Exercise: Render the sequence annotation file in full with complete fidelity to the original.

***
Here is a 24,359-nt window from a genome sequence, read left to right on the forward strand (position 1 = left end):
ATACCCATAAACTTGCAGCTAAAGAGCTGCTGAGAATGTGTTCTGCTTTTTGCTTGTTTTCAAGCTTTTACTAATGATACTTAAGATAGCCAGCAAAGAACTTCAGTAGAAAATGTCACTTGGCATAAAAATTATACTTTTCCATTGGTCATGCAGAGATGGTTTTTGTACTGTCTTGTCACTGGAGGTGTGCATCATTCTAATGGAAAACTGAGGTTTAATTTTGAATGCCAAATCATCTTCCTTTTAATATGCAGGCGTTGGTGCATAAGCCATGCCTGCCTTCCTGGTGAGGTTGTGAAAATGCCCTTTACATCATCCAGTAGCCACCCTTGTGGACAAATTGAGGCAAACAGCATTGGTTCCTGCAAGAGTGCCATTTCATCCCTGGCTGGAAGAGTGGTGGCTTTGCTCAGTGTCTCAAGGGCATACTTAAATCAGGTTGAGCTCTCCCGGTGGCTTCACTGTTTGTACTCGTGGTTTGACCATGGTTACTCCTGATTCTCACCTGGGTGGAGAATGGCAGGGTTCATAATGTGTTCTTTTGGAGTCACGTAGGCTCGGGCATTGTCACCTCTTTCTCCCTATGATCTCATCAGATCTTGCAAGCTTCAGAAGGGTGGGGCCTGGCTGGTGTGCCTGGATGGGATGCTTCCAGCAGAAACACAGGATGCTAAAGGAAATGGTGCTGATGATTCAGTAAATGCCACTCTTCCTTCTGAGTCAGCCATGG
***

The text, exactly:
Here is a 24,359-nt window from a genome sequence, read left to right on the forward strand (position 1 = left end):
ATACCCATAAACTTGCAGCTAAAGAGCTGCTGAGAATGTGTTCTGCTTTTTGCTTGTTTTCAAGCTTTTACTAATGATACTTAAGATAGCCAGCAAAGAACTTCAGTAGAAAATGTCACTTGGCATAAAAATTATACTTTTCCATTGGTCATGCAGAGATGGTTTTTGTACTGTCTTGTCACTGGAGGTGTGCATCATTCTAATGGAAAACTGAGGTTTAATTTTGAATGCCAAATCATCTTCCTTTTAATATGCAGGCGTTGGTGCATAAGCCATGCCTGCCTTCCTGGTGAGGTTGTGAAAATGCCCTTTACATCATCCAGTAGCCACCCTTGTGGACAAATTGAGGCAAACAGCATTGGTTCCTGCAAGAGTGCCATTTCATCCCTGGCTGGAAGAGTGGTGGCTTTGCTCAGTGTCTCAAGGGCATACTTAAATCAGGTTGAGCTCTCCCGGTGGCTTCACTGTTTGTACTCGTGGTTTGACCATGGTTACTCCTGATTCTCACCTGGGTGGAGAATGGCAGGGTTCATAATGTGTTCTTTTGGAGTCACGTAGGCTCGGGCATTGTCACCTCTTTCTCCCTATGATCTCATCAGATCTTGCAAGCTTCAGAAGGGTGGGGCCTGGCTGGTGTGCCTGGATGGGATGCTTCCAGCAGAAACACAGGATGCTAAAGGAAATGGTGCTGATGATTCAGTAAATGCCACTCTTCCTTCTGAGTCAGCCATGG